Why then do most first timers want to come away from their first exposure to pigment and brush with a full-blown, three-ring masterpiece? Ah. The nuances they miss. The possibilities they don't understand. The fright of just being a part of what's happening all around. Overwhelming.

Learning to paint and going to the circus for the first time. Great adventures when you are ready. Like the circus, painting deserves an introduction in tiny satisfying bites.

By the way, we'll always have a new perspective on an elephant's toes.


Friday, February 15, 2008

Pretend Them Into Something Different

As a child, Lucy's mother was fascinated by this structure which used to rest on top of a downtown building. It has been placed on the grounds where, in1791, George Washington reviewed the "troops" at the Academy which later became my high school.

Before we moved back to our hometown, we often came for visits and a little sight-seeing.

On today's walk, Lucy discovered it. She alternately danced, sang and pretended it was the Baby Jesus's Stable. I couldn't resist a little video to remind myself of how most of my day is spent.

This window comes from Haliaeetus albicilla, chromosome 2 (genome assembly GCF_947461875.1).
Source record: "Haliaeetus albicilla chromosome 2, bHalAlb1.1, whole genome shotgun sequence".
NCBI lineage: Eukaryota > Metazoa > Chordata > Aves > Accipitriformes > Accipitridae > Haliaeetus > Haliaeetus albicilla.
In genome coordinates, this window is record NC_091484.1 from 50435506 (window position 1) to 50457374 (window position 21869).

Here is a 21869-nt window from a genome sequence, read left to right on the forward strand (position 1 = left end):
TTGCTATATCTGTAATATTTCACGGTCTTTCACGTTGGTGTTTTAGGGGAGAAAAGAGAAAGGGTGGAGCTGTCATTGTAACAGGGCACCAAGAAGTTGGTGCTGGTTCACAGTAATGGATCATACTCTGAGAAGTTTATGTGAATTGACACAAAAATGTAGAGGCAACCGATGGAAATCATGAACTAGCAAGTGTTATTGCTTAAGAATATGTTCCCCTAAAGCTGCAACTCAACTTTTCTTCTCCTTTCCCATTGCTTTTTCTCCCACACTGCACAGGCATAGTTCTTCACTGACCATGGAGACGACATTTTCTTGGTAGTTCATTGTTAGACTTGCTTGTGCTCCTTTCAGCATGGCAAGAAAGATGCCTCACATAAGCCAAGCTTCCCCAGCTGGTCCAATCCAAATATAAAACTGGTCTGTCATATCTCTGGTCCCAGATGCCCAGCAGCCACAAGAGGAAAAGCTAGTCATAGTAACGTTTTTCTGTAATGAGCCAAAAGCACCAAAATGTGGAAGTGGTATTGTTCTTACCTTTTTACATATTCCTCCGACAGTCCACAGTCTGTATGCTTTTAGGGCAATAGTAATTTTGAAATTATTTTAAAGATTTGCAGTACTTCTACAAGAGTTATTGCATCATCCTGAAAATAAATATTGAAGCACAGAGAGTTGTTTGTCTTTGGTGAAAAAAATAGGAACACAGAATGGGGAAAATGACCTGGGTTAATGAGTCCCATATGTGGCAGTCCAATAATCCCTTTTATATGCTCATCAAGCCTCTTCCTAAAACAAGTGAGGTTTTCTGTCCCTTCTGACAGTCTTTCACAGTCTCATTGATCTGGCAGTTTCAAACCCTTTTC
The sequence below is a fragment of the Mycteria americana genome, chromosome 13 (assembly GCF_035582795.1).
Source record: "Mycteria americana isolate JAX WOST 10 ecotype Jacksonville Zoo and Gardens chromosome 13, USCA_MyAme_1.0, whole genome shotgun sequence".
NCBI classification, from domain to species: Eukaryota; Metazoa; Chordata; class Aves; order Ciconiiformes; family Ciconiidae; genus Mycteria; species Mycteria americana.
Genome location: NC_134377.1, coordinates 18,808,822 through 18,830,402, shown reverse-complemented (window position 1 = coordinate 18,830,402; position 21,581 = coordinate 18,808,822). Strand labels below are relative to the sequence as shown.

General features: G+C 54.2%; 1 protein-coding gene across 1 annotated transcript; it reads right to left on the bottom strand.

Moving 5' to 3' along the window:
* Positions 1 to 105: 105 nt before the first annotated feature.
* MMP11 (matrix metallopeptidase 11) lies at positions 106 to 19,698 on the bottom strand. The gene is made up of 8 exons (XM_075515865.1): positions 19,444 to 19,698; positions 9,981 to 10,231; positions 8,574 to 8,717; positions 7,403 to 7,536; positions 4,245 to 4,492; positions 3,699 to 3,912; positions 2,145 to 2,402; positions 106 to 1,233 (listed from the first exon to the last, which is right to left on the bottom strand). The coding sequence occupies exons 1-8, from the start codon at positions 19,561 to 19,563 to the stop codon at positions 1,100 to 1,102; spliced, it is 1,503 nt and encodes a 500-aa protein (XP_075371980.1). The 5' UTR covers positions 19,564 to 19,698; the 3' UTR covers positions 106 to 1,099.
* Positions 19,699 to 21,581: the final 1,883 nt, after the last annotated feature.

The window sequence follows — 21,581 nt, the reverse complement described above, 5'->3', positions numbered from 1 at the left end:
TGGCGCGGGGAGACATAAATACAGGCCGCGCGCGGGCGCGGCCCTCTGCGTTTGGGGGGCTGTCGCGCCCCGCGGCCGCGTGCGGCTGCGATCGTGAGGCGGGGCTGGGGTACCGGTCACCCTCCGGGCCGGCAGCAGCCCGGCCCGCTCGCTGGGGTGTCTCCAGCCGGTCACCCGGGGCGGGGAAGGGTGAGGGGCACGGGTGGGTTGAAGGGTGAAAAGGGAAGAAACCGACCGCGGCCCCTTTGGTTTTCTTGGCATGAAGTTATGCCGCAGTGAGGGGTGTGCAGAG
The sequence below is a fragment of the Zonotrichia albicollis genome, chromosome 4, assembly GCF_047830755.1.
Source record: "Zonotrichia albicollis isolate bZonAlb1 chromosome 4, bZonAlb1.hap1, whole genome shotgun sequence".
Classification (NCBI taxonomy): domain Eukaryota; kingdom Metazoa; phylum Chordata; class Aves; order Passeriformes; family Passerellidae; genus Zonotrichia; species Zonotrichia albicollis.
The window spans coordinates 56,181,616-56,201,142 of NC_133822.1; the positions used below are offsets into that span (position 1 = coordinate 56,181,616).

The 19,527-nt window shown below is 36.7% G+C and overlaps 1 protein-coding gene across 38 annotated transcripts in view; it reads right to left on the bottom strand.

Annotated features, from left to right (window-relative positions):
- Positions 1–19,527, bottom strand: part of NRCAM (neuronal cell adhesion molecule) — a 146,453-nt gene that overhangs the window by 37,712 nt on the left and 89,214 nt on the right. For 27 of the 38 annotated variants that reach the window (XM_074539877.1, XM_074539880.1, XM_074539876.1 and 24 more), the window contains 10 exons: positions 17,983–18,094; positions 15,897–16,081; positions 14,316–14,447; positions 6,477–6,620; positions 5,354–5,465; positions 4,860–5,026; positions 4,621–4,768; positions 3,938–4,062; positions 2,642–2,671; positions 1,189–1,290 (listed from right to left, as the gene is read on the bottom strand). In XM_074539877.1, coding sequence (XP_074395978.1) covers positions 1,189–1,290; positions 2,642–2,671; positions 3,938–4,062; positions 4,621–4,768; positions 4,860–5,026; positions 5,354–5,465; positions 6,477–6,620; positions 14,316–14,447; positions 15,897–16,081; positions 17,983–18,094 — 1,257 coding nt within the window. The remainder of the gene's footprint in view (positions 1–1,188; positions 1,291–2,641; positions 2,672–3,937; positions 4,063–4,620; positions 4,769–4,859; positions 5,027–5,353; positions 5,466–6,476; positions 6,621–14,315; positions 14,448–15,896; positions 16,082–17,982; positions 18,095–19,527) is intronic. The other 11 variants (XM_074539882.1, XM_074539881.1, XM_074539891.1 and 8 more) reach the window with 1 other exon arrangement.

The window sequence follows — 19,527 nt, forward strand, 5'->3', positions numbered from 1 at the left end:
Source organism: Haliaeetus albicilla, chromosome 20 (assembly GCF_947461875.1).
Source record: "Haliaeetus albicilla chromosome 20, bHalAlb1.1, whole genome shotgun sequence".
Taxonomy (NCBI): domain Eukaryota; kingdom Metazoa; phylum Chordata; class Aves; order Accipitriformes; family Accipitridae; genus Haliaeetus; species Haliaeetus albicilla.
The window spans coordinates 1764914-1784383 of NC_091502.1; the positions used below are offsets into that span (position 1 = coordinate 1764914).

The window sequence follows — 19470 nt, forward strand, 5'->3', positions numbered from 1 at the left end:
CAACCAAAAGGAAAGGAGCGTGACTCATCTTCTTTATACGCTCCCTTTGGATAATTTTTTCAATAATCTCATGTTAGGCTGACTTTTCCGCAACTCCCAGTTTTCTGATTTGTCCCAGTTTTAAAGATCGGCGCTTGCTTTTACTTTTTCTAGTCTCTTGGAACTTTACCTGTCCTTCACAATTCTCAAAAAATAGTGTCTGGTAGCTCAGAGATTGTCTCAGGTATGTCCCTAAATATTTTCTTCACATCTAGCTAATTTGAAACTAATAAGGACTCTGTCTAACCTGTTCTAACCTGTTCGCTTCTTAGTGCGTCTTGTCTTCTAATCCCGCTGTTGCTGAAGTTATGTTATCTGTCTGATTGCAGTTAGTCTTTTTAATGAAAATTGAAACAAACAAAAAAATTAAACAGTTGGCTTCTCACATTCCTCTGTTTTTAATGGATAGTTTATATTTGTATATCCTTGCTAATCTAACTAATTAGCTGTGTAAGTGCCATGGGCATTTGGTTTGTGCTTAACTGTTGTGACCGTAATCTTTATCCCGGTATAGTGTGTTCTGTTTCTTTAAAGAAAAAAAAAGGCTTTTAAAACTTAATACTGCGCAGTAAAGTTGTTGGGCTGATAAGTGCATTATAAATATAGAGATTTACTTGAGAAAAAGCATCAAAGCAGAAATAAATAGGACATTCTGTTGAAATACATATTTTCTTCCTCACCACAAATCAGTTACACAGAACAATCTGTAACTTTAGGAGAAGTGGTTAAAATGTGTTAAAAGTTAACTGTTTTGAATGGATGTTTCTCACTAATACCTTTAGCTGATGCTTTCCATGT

Every day with a two and a half year old teaches me to make new discoveries and then to pretend them into something different.


Sunday, February 10, 2008

Needing A Map!

It was the day for the drive across state for an alumni council meeting at our Alma Mater. Daughter represents her Class of 1989 and I represent Class of 1963. I realized what a great divide there had been between "my" school and hers in those far away years when I looked at the campus and its growth just since last year. Amazing.

I will be planning the 45th Reunion of my class for October this year. Some of my classmates always return for Homecoming Weekend. They will stake their tail-gating tents for the football(!) game, check out the progress of the new library, stop in the bookstore for their class year discount and, maybe, pop into a favorite downtown spot for a traditional hotdog. They will certainly see the changes since last time! If they should look for John Wesley, they will find him presiding over near the Chapel. The frat houses are now down the street from a new parking lot. A couple of large boulders have appeared on the Residence Quadrangle below Turner Hall. . . .